The Chinese are expanding their influence in developing countries by offering them investments in infrastructure in return for access to their raw materials. These infrastructure projects regularly involve building new stadiums.
From Frank Dikköter’s review on a book about China’s dealings in the developing world:
From the copper mines of the Democratic Republic of Congo to the natural gas holdings of Turkmenistan, a giant octopus extends its tentacles, trading finished products for natural resources. In South America 90 per cent of exports to China are unprocessed or barely processed natural resources. The proportion is about the same for Africa. China not only extracts, it also constructs. In what the authors call ‘stadium diplomacy’, dozens of ‘friendship stadiums’ are presented as gifts to countries around the world. Critics characterise them as Trojan horses used to conquer local markets.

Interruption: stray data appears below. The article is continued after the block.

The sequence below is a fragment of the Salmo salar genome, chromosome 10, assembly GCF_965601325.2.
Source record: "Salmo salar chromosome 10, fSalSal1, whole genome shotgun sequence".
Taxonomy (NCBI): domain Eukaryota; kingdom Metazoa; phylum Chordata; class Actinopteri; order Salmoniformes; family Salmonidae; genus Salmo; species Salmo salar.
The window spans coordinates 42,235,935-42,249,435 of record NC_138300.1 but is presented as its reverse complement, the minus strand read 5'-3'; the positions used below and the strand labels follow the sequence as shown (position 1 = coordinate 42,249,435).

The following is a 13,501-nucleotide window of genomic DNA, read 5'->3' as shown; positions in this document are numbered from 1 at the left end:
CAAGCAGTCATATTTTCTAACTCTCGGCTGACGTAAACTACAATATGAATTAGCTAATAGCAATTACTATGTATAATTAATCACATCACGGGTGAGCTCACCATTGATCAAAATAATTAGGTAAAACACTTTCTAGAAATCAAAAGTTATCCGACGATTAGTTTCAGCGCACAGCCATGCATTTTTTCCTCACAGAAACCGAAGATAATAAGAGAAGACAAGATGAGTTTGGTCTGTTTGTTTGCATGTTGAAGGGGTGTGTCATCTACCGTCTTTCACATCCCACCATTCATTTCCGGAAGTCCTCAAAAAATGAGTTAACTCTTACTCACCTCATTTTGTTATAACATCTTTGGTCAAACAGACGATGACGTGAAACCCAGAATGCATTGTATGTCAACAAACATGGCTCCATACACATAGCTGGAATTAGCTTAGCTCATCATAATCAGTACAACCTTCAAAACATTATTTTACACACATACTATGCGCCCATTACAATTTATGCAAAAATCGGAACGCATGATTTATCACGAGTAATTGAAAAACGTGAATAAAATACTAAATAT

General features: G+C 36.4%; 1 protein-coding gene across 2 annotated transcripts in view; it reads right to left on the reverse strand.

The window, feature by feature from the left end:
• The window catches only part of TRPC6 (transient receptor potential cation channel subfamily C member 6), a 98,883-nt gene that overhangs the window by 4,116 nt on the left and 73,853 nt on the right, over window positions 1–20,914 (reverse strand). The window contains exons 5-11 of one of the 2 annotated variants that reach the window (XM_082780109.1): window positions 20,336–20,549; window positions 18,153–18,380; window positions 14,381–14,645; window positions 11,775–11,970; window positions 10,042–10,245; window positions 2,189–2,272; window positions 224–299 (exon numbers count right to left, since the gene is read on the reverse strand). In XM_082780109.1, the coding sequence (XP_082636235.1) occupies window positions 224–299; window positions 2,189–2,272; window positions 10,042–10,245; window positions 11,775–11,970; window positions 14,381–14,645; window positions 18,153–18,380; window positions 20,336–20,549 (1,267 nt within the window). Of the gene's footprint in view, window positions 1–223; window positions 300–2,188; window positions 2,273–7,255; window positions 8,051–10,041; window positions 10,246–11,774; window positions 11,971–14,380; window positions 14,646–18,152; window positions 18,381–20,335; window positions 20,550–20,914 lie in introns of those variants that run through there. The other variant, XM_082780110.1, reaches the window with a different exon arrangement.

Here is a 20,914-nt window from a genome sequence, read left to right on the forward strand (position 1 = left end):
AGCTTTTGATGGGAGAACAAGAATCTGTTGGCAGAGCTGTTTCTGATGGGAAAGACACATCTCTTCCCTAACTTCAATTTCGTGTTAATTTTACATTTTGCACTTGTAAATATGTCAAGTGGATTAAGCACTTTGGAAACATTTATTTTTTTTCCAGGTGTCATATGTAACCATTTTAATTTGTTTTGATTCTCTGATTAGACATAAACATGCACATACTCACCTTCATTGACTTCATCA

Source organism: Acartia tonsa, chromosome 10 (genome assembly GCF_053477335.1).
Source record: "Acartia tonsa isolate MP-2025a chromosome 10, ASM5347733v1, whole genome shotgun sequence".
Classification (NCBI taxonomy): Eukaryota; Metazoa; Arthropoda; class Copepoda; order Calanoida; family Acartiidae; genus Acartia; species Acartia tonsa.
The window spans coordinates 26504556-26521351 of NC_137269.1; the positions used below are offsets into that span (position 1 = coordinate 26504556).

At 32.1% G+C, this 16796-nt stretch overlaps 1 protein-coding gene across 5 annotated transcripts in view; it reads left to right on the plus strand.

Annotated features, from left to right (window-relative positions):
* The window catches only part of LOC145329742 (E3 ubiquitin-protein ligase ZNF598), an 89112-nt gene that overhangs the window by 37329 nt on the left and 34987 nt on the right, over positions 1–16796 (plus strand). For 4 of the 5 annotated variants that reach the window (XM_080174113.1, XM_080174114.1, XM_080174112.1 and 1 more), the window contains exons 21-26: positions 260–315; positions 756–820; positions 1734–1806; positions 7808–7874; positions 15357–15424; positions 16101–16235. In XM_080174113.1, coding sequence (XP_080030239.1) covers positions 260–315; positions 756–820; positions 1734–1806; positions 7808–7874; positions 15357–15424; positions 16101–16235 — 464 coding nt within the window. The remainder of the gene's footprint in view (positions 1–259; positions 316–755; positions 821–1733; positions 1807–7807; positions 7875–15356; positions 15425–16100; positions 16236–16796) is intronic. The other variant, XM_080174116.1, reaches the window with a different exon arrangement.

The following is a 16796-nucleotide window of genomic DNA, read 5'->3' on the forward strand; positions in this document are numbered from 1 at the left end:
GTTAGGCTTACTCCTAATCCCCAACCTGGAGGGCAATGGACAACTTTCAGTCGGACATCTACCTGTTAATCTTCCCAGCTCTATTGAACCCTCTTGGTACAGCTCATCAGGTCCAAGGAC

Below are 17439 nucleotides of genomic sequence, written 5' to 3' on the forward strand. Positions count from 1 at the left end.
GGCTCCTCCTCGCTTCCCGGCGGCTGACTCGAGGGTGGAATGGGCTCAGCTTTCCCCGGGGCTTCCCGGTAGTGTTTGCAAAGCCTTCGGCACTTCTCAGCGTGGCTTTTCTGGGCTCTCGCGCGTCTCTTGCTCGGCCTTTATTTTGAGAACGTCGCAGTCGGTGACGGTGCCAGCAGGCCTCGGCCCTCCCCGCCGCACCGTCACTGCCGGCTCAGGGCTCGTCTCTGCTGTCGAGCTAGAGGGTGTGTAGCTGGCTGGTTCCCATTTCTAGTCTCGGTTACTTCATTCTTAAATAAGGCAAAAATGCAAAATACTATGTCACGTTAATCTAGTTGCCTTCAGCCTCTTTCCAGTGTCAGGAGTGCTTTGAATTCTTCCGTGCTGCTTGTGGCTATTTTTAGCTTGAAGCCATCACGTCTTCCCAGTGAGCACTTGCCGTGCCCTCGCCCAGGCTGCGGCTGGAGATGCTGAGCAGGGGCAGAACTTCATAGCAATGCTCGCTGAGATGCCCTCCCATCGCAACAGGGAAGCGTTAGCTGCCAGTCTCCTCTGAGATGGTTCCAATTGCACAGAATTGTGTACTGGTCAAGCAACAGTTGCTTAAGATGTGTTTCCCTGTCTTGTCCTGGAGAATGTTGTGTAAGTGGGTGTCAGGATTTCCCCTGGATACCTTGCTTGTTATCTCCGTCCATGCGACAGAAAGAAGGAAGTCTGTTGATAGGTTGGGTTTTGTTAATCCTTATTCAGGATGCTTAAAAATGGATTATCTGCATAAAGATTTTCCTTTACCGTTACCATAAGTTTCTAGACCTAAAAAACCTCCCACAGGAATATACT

Various stadiums have been built this way in Africa, but also, for example, Costa Rica’s new national stadium. The designs seem to have a lot of similarities. Check for example Mozambique‘s and Togo‘s new national stadiums.
While beneficial for local sports fans, the projects offer little benefits for workers:
‘They fed us rotten rice. We were working for fourteen hours or more each day. They didn’t pay us the salary stipulated in our contracts. We were slaves. That’s what our boss told us and that’s how we felt.’ These are the words of Chinese labourers recruited in Gabon to work for a Chinese construction company. Local workers generally fare no better. While the sign over the entrance of the Maputo National Stadium proclaims that ‘friendship between China and Mozambique will prevail like Heaven and Earth’, the Chinese companies pay their local employees too little to meet even their basic needs.